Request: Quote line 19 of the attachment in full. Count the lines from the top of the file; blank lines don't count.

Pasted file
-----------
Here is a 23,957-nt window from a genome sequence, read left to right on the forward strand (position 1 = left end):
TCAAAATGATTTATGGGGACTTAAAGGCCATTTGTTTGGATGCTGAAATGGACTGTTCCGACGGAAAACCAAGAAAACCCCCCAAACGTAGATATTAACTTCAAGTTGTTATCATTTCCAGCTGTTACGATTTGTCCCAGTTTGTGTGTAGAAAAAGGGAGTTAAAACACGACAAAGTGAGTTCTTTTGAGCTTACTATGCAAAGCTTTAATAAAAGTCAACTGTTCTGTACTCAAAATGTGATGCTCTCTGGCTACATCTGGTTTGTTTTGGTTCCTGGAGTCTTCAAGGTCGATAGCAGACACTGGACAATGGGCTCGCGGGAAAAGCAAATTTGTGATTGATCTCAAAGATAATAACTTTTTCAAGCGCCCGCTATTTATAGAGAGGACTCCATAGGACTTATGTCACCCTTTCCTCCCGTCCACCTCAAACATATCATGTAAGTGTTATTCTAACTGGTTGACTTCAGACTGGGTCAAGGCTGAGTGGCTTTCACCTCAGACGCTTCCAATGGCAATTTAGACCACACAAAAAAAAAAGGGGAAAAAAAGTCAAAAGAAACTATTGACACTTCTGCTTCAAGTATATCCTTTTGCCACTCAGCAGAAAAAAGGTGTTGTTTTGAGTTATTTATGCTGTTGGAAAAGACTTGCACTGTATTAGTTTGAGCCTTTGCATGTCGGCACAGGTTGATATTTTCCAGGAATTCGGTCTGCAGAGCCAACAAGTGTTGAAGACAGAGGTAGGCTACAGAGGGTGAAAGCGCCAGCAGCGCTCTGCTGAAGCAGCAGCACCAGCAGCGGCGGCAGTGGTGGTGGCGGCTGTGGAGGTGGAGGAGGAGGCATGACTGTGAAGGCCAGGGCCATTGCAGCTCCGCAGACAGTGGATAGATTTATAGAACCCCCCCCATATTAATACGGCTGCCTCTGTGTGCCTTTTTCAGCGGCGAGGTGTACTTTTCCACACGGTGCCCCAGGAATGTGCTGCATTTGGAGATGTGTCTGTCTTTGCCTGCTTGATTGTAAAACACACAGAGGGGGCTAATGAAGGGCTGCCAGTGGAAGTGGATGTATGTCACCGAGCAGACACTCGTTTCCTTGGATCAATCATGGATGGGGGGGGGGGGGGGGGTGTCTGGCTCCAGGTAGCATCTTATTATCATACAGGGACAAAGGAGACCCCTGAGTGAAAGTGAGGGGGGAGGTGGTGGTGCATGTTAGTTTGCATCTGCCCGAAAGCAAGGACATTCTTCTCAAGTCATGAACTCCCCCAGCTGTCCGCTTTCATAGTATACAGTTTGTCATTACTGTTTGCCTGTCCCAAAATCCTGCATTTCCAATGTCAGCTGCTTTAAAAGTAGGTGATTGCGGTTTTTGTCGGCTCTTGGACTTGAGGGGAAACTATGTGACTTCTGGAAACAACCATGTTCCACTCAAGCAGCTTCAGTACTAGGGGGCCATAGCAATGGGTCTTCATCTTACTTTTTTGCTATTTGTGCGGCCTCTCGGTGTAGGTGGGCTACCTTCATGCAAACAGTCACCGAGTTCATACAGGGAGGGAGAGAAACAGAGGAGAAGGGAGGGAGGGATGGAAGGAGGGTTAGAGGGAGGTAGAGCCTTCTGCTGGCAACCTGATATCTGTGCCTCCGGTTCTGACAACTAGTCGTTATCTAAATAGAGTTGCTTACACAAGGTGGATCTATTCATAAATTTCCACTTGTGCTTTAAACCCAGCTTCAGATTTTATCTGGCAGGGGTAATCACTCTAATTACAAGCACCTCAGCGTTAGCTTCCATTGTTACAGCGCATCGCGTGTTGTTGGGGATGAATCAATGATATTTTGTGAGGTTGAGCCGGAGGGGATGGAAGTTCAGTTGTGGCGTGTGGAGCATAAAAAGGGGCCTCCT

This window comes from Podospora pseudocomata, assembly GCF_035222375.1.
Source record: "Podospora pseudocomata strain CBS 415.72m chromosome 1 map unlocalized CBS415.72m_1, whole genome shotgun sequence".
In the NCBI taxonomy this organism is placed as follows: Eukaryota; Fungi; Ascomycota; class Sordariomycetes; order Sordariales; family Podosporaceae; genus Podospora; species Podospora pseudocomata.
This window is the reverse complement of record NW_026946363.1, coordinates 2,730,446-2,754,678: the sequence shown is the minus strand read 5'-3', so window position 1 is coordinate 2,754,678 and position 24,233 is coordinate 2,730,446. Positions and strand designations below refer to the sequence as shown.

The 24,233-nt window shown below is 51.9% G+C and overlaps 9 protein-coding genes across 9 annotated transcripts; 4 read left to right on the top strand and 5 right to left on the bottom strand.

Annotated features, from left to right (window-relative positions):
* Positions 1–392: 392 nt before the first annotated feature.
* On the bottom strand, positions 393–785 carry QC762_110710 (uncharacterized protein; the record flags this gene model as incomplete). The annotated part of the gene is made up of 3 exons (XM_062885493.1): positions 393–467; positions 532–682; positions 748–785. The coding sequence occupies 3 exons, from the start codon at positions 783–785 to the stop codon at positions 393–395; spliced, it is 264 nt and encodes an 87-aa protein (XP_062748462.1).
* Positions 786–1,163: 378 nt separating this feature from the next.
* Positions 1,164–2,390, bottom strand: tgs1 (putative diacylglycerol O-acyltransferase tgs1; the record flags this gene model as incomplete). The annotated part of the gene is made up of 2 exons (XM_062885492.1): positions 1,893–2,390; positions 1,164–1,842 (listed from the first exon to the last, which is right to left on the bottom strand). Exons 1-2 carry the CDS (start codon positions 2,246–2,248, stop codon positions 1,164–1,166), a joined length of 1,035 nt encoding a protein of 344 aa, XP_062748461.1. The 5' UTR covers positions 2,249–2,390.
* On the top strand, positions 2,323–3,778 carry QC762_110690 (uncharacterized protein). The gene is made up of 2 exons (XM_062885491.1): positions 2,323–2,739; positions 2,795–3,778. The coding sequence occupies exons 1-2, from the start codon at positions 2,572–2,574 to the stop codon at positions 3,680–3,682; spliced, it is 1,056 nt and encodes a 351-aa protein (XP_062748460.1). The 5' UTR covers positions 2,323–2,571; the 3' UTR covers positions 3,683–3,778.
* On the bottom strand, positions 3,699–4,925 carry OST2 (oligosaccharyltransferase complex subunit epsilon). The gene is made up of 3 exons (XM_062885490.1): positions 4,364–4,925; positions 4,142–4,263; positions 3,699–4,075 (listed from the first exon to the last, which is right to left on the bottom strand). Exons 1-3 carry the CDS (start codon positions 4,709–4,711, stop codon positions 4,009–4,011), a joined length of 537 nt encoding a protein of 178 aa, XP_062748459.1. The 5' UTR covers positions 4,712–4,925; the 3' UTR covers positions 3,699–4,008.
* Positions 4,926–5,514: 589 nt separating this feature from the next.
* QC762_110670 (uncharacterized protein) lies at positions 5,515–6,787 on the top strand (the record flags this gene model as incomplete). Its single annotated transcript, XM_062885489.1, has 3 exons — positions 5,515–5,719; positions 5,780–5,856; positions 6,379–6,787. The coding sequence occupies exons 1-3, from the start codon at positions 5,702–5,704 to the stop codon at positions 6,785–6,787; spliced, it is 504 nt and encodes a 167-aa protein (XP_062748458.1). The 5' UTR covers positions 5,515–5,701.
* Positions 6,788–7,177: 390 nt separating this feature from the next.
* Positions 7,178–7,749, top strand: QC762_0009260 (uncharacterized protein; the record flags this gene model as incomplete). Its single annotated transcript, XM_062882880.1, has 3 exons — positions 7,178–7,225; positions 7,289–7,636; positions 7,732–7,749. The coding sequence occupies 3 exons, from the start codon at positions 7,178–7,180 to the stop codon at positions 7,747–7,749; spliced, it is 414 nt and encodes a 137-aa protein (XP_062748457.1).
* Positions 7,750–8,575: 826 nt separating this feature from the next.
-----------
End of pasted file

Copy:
* Positions 7,750–8,575: 826 nt separating this feature from the next.